Regarding plaintiffs' claims that the TransUnion mailings deprived them of their right to receive information in the format required by the statute, the Court held that plaintiffs failed to demonstrate that they suffered any harm at all. For example, the class members failed to present evidence that they opened the mailings or detrimentally relied on the information therein. Even if they had, the harm was not one traditionally recognized by American courts.
The Court also held that the plaintiffs had not shown a concrete "informational injury" as recognized in Federal Election Comm'n v. Akins, 524 U.S.11 (1998) and Public Citizen v. Department of Justice, 491 U. S. 440 (1989). First, because plaintiffs alleged only that the information was incorrectly formatted, they had not actually failed to receive any required information. Second, Akins and Public Citizen are distinguishable because they involved public-disclosure or sunshine laws entitling all members of the public to certain information. Third, the Ramirez plaintiffs did not identify any downstream consequence, like a hindered ability to correct erroneous information, flowing from their failure to obtain certain information. "An 'asserted informational injury that causes no adverse effects cannot satisfy Article III.'" The Court thus rejected the argument, often made by plaintiffs, that informational injury creates standing without a showing that the alleged deprivation of information resulted in some harm.
Justice Thomas, joined by three others, dissented. In his view, Congress can create legal rights of private persons enforceable in federal court, and "injury in law to a private right [is] enough to create a case or controversy." The dissent criticized the majority for, in the name of separation of powers, limiting cognizable harms to those the Court views as similar to those recognized at common law, particularly here where "Congress, the President, the jury, the District Court, the Ninth Circuit, and four Members of this Court" "think that a person is harmed when he requests and is sent an incomplete credit report, or is sent a suspicious notice informing him that he may be a designated drug trafficker or terrorist, or is not sent anything informing him of how to remove this inaccurate red flag." Justice Kagan also dissented separately, joined by two others, to further clarify that she would not do away with the requirement for "a concrete injury," but would defer to Congress's view of a concrete injury, only "overriding an authorization to sue … when Congress could not reasonably have thought that a suit will contribute to compensating or preventing the harm at issue."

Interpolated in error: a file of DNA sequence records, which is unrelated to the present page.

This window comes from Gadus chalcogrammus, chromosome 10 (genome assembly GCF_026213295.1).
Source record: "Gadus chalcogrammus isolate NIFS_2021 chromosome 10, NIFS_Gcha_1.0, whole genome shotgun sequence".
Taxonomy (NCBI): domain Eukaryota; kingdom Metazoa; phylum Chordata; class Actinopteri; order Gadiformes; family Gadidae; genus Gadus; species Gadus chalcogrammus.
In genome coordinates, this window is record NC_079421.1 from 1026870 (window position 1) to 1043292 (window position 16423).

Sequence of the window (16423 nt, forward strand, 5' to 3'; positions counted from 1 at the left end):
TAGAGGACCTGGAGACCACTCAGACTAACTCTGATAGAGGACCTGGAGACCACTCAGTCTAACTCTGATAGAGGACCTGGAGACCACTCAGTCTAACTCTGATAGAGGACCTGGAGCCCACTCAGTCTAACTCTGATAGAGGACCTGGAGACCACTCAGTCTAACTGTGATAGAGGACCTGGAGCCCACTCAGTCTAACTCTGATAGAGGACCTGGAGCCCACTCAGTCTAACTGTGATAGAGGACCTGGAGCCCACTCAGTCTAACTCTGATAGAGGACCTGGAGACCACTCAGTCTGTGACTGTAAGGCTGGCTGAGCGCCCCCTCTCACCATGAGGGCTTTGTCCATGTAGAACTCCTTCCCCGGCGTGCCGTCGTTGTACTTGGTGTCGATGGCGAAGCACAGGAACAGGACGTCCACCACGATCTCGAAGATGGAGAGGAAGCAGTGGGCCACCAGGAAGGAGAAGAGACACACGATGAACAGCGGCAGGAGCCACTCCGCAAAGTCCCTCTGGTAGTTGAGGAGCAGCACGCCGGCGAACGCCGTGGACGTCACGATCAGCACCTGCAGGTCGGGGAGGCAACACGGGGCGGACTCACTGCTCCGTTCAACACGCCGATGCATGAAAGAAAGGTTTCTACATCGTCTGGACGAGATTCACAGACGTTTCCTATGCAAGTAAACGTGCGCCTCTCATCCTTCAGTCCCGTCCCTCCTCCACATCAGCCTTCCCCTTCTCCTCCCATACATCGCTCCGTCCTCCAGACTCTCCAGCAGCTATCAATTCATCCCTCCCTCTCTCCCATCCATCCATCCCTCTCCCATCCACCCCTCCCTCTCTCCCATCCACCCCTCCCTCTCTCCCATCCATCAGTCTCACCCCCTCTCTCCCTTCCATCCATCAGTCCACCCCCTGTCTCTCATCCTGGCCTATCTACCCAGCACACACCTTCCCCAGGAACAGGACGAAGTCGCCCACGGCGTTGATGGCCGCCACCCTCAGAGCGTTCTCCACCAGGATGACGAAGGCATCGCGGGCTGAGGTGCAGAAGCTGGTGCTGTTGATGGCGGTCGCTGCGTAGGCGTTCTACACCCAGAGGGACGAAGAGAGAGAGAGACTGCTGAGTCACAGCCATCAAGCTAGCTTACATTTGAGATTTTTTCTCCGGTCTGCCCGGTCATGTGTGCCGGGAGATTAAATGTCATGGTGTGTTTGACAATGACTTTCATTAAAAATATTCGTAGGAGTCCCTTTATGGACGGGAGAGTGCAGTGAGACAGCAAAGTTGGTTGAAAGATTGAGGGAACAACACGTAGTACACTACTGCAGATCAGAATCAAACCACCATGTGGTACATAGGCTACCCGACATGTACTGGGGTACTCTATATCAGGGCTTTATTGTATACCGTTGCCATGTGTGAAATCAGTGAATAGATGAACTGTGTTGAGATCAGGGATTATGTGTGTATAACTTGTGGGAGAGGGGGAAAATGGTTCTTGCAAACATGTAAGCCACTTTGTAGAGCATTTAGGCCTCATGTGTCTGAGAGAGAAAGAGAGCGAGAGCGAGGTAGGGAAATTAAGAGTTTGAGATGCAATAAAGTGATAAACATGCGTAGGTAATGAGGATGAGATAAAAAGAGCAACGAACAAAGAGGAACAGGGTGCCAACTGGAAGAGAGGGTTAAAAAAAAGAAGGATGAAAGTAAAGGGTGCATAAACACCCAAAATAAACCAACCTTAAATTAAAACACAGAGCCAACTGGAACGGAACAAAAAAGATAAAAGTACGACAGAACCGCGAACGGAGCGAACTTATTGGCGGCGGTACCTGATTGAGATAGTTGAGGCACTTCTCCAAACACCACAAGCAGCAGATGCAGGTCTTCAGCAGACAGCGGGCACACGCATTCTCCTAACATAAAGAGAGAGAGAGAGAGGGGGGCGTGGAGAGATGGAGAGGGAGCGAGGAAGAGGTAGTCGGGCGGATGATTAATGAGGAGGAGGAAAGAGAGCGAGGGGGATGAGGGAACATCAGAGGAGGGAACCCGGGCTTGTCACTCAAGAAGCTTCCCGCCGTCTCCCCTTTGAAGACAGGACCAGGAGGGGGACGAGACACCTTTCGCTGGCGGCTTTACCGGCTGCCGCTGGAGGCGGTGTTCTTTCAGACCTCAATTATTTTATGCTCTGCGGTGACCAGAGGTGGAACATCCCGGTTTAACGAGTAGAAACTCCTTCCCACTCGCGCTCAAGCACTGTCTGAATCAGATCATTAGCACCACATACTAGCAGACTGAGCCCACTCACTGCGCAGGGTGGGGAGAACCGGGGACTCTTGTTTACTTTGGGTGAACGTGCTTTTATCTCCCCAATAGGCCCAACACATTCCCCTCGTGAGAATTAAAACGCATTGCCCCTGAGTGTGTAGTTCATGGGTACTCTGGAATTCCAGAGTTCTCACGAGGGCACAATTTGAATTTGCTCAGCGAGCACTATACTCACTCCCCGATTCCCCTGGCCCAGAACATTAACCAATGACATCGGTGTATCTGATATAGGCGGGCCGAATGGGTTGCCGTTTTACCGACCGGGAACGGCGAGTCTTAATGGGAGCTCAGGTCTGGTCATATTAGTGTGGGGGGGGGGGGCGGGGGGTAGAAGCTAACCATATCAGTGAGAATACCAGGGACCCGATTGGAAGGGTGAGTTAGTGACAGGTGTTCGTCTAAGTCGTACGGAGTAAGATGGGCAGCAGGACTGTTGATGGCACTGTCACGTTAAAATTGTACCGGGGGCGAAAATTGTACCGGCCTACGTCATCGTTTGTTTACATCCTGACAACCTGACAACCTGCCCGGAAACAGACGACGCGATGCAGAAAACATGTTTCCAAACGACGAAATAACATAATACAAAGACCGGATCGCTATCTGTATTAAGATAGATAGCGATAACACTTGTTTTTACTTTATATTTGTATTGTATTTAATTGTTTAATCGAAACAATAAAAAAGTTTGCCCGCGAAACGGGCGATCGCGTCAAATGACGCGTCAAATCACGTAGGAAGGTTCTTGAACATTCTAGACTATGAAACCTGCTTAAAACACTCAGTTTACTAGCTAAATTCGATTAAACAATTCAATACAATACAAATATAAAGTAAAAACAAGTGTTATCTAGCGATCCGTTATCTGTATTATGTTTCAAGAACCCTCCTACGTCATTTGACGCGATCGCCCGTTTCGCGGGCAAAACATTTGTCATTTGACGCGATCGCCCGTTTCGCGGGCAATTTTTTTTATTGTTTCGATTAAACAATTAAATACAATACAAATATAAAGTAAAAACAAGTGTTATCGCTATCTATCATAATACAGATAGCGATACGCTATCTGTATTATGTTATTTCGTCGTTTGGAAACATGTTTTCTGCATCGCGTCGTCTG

Four Key Takeaways
- After Spokeo, Inc. v. Robins, 578 U.S. 330 (2015), some courts faced with the question of Article III injury weakened the injury-in-fact requirement by holding that courts should defer to Congress’s decision to authorize lawsuits for the types of injury at issue. Ramirez emphasized that Article III limits Congress’s power, and that courts must determine whether a real-world injury exists without excessive deference to Congress.
- Ramirez rules out mere risk of harm as Article III injury in damages actions, thereby eliminating a class of cases in which plaintiffs have argued that violations that merely placed plaintiffs at risk of harm were sufficient to create standing to sue.
- The decision also made clear that "informational injuries" are not an exception to injury-in-fact requirements, but rather ordinarily satisfy Article III only if they produce some actual adverse effect.
- The Court expressly held that a federal court in a class action only has jurisdiction to award damages to class members who suffered Article III injury. The potential need to make that determination on an individual basis may increase the obstacles to class certification in appropriate cases.